Is anybody else mystified or amused by the sheer multitude of kids expecting to be respected these days? Personally, I can’t recall a time when I’ve heard the “R” word brought up in therapy so consistently. It seems that respect, or more specifically, a lack of it, is increasingly the main reason that children – as young as four – are succumbing to a low mood, poor behavior, or school lethargy.
How did respect come to be so highly prized? And why do so many children treat it as though it were a requirement for happiness?
Has respect suddenly become scarce, or conversely, could it be that the insatiable appetite for respect is a newish phenomenon; perhaps driven by the solipsistic social mythologies that young people hungrily devour until they become “sick.”
My money is on the latter explanation.
Some kids have become conditioned to think of respect as a “right.” Consequently, rather than believing that respect is earned, they believe it is something that is deserved, no strings attached.
These sorts of expectations are so common that hardly anyone bothers to feel embarrassed by them anymore. To the contrary, getting a lot for giving very little is construed as a “win.” Of course there is more than one reason for this phenomenon, but it’s hard to shake off the feeling that the magic of compound interest is largely to blame.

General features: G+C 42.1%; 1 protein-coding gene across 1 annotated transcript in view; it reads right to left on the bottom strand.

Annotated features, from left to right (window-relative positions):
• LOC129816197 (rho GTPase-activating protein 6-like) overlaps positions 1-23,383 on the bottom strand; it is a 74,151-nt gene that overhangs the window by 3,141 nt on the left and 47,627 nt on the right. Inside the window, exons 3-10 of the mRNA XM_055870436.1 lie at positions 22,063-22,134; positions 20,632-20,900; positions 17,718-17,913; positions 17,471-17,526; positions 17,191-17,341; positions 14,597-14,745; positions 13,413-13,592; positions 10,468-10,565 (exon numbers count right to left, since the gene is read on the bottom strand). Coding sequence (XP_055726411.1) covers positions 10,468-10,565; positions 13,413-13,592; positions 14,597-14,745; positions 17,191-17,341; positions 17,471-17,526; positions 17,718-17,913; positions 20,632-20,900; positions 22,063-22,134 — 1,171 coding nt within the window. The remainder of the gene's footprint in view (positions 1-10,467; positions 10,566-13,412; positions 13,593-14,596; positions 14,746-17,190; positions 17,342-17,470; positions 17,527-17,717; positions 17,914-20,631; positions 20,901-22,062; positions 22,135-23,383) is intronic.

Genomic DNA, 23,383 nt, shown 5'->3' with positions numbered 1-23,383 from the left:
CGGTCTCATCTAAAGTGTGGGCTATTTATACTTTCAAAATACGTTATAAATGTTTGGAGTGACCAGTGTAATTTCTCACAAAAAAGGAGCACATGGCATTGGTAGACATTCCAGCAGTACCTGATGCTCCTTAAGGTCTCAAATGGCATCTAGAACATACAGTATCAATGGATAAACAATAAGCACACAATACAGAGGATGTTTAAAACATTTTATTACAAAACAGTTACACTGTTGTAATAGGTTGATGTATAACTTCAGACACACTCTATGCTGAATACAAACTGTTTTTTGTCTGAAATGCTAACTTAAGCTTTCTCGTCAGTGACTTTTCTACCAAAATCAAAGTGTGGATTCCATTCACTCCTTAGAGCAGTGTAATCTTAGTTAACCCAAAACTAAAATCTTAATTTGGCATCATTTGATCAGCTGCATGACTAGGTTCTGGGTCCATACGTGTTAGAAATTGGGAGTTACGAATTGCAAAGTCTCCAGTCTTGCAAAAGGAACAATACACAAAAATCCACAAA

Let’s face it, the merriment of the last two decades (which came to an abrupt halt in October, 2008) was in no small way attributable to the rapid escalation of wealth made possible by compound interest. Even those who weren’t big investors enjoyed the ensuing excess. And we shouldn’t be surprised to find that an economic phenomenon like investing informs the way we go about conducting social transactions.
Supply and Demand
Social transactions shape the balance of power in relationships, whether between peers, siblings, or parent and child. In an authoritarian relationship, respect is mandated as a sign of submission, which helps to explain why kids who think well of themselves have a penchant for being disrespectful toward some authority figures. If the cost of giving respect is diminishing oneself, a good many kids will walk away from the deal.